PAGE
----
Because Jordan served as a physical barrier, many of the legends that have been told about it relate its passage. Joshua leads Israel over the Jordan Torrent after forty years in the desert, with God miraculously halting the swollen river, just as he had done with the Red Sea (Joshua 3–4). The prophets Elijah and Elisha appeared beside the same river at a nearly same location (near Jericho, 2 Kings 2:4–6) some hundred years after the first encounter. Before Elijah ascends to heaven, the river parting separates them and they both cross over on dry land.
- Rather than approaching the promised land, Elijah is departing from it.
- In many respects, Elijah has served as a modern-day Moses.
- At Sinai, both Moses and Elijah had experiences with God while hiding in a cleft or cave and fasting for 40 days (Exodus 34:28, 1 Kings 19:8).
- At the conclusion of their life, they both travel to be with their God, who is just a short distance away from the promised land.
- As a result, when Elijah crosses the Jordan River to go to heaven, it isn’t so much that he is abandoning the promised land as it is that he is following in Moses’ footsteps.
- Both Elisha and Joshua have names that are close to one another: Elisha means “God is salvation,” while Joshua means “the Lord saves.” Elisha is following in the footsteps of his forefathers, Elijah and Joshua.
- Both Elisha and Joshua were commissioned on the other side of the Jordan.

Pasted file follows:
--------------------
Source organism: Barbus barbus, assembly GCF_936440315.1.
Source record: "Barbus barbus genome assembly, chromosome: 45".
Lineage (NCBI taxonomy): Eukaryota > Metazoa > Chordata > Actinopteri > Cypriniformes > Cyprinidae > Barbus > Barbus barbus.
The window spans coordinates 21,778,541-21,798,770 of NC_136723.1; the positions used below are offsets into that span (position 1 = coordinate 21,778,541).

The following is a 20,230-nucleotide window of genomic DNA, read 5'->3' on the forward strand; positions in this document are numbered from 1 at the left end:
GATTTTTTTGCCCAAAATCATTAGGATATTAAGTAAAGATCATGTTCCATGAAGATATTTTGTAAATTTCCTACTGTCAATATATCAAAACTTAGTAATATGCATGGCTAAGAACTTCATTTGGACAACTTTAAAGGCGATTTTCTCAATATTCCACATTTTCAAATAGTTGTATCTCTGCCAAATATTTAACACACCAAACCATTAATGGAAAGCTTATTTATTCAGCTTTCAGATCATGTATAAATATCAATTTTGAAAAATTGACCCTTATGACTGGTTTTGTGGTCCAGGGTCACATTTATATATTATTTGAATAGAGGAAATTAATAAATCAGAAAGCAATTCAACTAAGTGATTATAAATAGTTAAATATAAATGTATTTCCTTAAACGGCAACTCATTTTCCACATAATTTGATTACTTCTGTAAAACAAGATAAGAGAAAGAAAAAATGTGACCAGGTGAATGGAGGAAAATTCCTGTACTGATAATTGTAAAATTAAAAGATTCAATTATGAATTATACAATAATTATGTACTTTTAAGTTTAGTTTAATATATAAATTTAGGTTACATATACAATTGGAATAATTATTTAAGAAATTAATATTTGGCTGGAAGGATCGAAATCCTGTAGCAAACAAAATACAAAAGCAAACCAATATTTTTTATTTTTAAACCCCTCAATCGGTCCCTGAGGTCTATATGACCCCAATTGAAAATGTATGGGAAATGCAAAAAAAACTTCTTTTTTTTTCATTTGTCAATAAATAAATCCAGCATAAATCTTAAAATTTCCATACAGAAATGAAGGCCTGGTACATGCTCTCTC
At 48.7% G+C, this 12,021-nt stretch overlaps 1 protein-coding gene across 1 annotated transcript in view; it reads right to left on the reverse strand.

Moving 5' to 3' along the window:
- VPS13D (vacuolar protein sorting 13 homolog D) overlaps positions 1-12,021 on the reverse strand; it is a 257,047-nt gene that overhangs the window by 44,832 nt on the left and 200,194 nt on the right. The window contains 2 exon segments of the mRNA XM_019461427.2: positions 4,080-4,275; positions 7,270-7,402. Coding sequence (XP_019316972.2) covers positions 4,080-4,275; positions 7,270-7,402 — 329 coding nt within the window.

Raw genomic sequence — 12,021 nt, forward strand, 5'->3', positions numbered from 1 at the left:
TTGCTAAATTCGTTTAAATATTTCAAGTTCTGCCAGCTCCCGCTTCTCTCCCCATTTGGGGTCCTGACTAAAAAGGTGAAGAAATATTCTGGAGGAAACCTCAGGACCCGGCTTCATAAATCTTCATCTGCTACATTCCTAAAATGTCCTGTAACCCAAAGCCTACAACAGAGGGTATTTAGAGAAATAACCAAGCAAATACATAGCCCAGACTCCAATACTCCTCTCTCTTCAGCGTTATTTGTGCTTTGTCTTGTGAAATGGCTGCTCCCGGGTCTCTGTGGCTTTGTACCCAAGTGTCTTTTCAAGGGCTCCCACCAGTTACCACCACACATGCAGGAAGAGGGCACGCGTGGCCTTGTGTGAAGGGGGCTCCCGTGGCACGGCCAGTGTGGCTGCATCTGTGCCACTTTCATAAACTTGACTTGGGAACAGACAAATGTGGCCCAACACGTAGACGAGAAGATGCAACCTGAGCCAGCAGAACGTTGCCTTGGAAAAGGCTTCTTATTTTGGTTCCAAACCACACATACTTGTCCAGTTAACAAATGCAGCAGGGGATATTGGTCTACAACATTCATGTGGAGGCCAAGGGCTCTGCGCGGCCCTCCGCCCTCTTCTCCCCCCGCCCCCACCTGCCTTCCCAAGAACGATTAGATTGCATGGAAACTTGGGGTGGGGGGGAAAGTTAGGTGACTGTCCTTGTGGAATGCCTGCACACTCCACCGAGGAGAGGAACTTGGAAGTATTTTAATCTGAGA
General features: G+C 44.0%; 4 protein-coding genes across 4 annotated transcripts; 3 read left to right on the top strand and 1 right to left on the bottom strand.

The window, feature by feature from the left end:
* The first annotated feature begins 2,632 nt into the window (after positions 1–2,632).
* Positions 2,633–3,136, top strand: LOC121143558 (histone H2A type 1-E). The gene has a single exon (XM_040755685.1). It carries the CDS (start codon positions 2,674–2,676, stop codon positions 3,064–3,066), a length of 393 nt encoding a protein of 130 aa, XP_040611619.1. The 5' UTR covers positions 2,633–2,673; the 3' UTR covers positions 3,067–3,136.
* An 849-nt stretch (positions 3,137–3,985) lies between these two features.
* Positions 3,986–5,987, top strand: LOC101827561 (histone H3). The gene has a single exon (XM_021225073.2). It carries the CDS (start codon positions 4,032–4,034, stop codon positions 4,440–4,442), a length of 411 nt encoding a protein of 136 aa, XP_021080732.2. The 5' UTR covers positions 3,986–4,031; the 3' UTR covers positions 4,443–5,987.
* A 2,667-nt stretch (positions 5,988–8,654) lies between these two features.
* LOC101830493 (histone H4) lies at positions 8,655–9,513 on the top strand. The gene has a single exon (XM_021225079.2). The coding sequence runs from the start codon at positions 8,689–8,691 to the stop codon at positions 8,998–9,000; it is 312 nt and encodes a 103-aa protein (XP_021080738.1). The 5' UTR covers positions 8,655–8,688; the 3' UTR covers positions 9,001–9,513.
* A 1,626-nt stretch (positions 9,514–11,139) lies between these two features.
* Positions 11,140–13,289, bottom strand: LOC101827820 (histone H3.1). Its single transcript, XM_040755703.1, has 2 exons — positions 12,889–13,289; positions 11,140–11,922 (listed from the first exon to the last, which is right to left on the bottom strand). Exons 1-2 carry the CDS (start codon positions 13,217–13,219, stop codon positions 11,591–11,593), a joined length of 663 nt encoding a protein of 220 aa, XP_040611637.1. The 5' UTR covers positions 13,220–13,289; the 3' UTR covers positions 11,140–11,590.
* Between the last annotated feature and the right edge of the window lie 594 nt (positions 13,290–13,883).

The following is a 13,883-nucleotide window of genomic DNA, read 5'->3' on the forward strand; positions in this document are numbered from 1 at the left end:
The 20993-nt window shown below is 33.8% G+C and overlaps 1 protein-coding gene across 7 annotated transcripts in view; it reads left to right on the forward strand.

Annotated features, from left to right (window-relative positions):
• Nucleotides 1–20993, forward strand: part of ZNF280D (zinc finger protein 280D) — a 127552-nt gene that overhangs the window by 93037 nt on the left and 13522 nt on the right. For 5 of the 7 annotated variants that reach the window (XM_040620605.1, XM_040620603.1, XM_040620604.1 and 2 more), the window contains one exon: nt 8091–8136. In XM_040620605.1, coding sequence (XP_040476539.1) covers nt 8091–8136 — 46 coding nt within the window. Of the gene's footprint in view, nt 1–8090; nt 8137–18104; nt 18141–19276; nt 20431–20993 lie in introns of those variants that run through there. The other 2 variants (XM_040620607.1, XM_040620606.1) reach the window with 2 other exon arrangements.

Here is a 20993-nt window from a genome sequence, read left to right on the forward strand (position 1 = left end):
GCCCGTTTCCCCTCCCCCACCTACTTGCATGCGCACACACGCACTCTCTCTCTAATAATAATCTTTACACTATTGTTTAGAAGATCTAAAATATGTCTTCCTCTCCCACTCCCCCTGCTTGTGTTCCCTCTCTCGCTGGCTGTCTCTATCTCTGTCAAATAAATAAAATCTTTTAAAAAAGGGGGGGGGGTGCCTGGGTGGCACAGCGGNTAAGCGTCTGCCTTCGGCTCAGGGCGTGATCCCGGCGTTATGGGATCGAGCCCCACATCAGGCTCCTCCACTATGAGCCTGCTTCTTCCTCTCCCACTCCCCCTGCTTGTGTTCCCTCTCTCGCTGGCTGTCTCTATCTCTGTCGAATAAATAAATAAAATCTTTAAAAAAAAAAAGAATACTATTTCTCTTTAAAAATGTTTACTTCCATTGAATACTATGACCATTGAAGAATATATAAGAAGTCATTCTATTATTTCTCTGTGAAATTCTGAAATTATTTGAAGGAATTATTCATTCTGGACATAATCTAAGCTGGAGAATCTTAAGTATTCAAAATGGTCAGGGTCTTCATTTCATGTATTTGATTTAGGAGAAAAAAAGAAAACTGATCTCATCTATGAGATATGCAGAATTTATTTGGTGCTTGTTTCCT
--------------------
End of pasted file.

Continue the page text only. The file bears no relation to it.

(2 Kings 2:18-22). Similarly to Joshua, Elijah will offer mercy to an enemy (Rahab in Joshua 6, Naaman in 2 Kings 5), and then they will inflict God’s punishment on Israelites who steal in the aftermath of victory (Achan in Joshua 7, Gehazi in 2 Kings 5:27–28), much as Joshua did.
Greater than Moses
When we jump ahead to the New Testament, we find that all of these motifs come together in a remarkable way with John’s baptism of Jesus. Matthew 11:14, Mark 9:9–13, and Luke 1:17 all refer to John as the ‘Elijah who was to come.’ A murderous queen, like the one who sought Elijah’s death (1 Kings 19:1-2; Mark 6:17–25), seeks his death. As with Elijah, his distinguishing feature was “a garment of hair around his waist, and. a leather belt around his waist” (2 Kings 1:8, Matthew 3:4). John, like Elijah, is a voice in the desert, a voice that must be heard.
Both were unsurpassed prophets (Deuteronomy 34:10; Matthew 11:11), and both spoke of a successor who would come after them (Deuteronomy 34:10; Matthew 11:11).